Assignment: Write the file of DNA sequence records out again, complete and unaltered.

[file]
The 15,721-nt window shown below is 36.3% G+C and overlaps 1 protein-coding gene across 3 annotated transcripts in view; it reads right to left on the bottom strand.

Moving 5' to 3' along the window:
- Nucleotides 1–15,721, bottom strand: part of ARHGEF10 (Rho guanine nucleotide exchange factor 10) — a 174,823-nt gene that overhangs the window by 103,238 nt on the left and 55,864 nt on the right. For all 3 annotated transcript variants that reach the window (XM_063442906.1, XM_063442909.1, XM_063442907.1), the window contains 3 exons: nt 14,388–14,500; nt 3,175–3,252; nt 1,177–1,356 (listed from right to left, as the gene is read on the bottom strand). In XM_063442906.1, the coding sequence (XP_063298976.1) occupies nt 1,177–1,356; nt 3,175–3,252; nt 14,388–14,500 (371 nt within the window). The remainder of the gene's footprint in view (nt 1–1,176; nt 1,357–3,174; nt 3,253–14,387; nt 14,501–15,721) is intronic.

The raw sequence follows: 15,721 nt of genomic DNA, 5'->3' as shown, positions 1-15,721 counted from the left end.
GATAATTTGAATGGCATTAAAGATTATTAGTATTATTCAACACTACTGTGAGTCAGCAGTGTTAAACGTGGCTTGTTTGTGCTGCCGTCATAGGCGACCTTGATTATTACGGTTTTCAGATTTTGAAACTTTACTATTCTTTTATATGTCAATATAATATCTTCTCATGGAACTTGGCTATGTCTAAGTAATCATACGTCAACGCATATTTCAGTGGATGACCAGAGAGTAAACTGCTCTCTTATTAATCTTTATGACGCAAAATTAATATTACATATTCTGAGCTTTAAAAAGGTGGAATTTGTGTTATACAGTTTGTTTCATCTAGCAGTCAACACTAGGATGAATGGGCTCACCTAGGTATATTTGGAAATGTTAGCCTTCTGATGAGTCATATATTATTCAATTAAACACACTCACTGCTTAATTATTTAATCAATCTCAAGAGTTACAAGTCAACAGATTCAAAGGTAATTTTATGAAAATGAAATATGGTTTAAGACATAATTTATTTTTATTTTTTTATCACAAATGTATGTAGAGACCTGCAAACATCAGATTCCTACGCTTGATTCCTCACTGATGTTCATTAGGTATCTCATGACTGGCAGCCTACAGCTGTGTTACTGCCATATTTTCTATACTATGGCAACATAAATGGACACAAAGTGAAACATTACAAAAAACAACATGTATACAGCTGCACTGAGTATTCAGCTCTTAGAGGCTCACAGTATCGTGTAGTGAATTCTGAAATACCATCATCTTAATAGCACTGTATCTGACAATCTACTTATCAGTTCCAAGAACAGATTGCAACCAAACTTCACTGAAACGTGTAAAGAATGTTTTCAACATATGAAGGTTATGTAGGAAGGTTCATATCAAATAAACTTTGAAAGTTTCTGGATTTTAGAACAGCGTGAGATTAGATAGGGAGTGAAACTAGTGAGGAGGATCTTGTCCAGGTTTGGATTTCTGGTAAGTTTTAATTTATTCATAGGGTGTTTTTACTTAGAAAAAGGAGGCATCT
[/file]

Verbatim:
The 15,721-nt window shown below is 36.3% G+C and overlaps 1 protein-coding gene across 3 annotated transcripts in view; it reads right to left on the bottom strand.

Moving 5' to 3' along the window:
- Nucleotides 1–15,721, bottom strand: part of ARHGEF10 (Rho guanine nucleotide exchange factor 10) — a 174,823-nt gene that overhangs the window by 103,238 nt on the left and 55,864 nt on the right. For all 3 annotated transcript variants that reach the window (XM_063442906.1, XM_063442909.1, XM_063442907.1), the window contains 3 exons: nt 14,388–14,500; nt 3,175–3,252; nt 1,177–1,356 (listed from right to left, as the gene is read on the bottom strand). In XM_063442906.1, the coding sequence (XP_063298976.1) occupies nt 1,177–1,356; nt 3,175–3,252; nt 14,388–14,500 (371 nt within the window). The remainder of the gene's footprint in view (nt 1–1,176; nt 1,357–3,174; nt 3,253–14,387; nt 14,501–15,721) is intronic.

The raw sequence follows: 15,721 nt of genomic DNA, 5'->3' as shown, positions 1-15,721 counted from the left end.
GATAATTTGAATGGCATTAAAGATTATTAGTATTATTCAACACTACTGTGAGTCAGCAGTGTTAAACGTGGCTTGTTTGTGCTGCCGTCATAGGCGACCTTGATTATTACGGTTTTCAGATTTTGAAACTTTACTATTCTTTTATATGTCAATATAATATCTTCTCATGGAACTTGGCTATGTCTAAGTAATCATACGTCAACGCATATTTCAGTGGATGACCAGAGAGTAAACTGCTCTCTTATTAATCTTTATGACGCAAAATTAATATTACATATTCTGAGCTTTAAAAAGGTGGAATTTGTGTTATACAGTTTGTTTCATCTAGCAGTCAACACTAGGATGAATGGGCTCACCTAGGTATATTTGGAAATGTTAGCCTTCTGATGAGTCATATATTATTCAATTAAACACACTCACTGCTTAATTATTTAATCAATCTCAAGAGTTACAAGTCAACAGATTCAAAGGTAATTTTATGAAAATGAAATATGGTTTAAGACATAATTTATTTTTATTTTTTTATCACAAATGTATGTAGAGACCTGCAAACATCAGATTCCTACGCTTGATTCCTCACTGATGTTCATTAGGTATCTCATGACTGGCAGCCTACAGCTGTGTTACTGCCATATTTTCTATACTATGGCAACATAAATGGACACAAAGTGAAACATTACAAAAAACAACATGTATACAGCTGCACTGAGTATTCAGCTCTTAGAGGCTCACAGTATCGTGTAGTGAATTCTGAAATACCATCATCTTAATAGCACTGTATCTGACAATCTACTTATCAGTTCCAAGAACAGATTGCAACCAAACTTCACTGAAACGTGTAAAGAATGTTTTCAACATATGAAGGTTATGTAGGAAGGTTCATATCAAATAAACTTTGAAAGTTTCTGGATTTTAGAACAGCGTGAGATTAGATAGGGAGTGAAACTAGTGAGGAGGATCTTGTCCAGGTTTGGATTTCTGGTAAGTTTTAATTTATTCATAGGGTGTTTTTACTTAGAAAAAGGAGGCATCT